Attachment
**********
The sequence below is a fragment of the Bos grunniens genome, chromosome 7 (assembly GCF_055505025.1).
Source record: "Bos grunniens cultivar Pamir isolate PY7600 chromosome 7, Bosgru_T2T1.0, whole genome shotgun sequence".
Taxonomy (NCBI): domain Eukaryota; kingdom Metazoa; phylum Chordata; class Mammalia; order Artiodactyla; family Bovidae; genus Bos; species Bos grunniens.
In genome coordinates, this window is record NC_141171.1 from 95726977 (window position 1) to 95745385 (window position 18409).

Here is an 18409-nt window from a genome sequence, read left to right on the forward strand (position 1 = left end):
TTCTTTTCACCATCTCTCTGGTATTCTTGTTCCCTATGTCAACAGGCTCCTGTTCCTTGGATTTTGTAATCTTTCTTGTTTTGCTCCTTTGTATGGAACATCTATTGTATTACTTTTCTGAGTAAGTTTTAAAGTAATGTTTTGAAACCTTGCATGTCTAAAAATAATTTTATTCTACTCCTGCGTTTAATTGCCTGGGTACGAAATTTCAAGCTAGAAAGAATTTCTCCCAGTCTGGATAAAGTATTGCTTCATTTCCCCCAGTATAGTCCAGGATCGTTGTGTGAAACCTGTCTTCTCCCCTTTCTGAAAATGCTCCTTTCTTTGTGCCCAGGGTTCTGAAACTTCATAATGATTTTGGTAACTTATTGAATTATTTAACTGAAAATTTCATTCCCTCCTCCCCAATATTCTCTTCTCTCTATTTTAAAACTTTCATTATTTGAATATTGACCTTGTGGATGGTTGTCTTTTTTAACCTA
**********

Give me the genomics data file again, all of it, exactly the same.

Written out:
The sequence below is a fragment of the Bos grunniens genome, chromosome 7 (assembly GCF_055505025.1).
Source record: "Bos grunniens cultivar Pamir isolate PY7600 chromosome 7, Bosgru_T2T1.0, whole genome shotgun sequence".
Taxonomy (NCBI): domain Eukaryota; kingdom Metazoa; phylum Chordata; class Mammalia; order Artiodactyla; family Bovidae; genus Bos; species Bos grunniens.
In genome coordinates, this window is record NC_141171.1 from 95726977 (window position 1) to 95745385 (window position 18409).

Here is an 18409-nt window from a genome sequence, read left to right on the forward strand (position 1 = left end):
TTCTTTTCACCATCTCTCTGGTATTCTTGTTCCCTATGTCAACAGGCTCCTGTTCCTTGGATTTTGTAATCTTTCTTGTTTTGCTCCTTTGTATGGAACATCTATTGTATTACTTTTCTGAGTAAGTTTTAAAGTAATGTTTTGAAACCTTGCATGTCTAAAAATAATTTTATTCTACTCCTGCGTTTAATTGCCTGGGTACGAAATTTCAAGCTAGAAAGAATTTCTCCCAGTCTGGATAAAGTATTGCTTCATTTCCCCCAGTATAGTCCAGGATCGTTGTGTGAAACCTGTCTTCTCCCCTTTCTGAAAATGCTCCTTTCTTTGTGCCCAGGGTTCTGAAACTTCATAATGATTTTGGTAACTTATTGAATTATTTAACTGAAAATTTCATTCCCTCCTCCCCAATATTCTCTTCTCTCTATTTTAAAACTTTCATTATTTGAATATTGACCTTGTGGATGGTTGTCTTTTTTAACCTA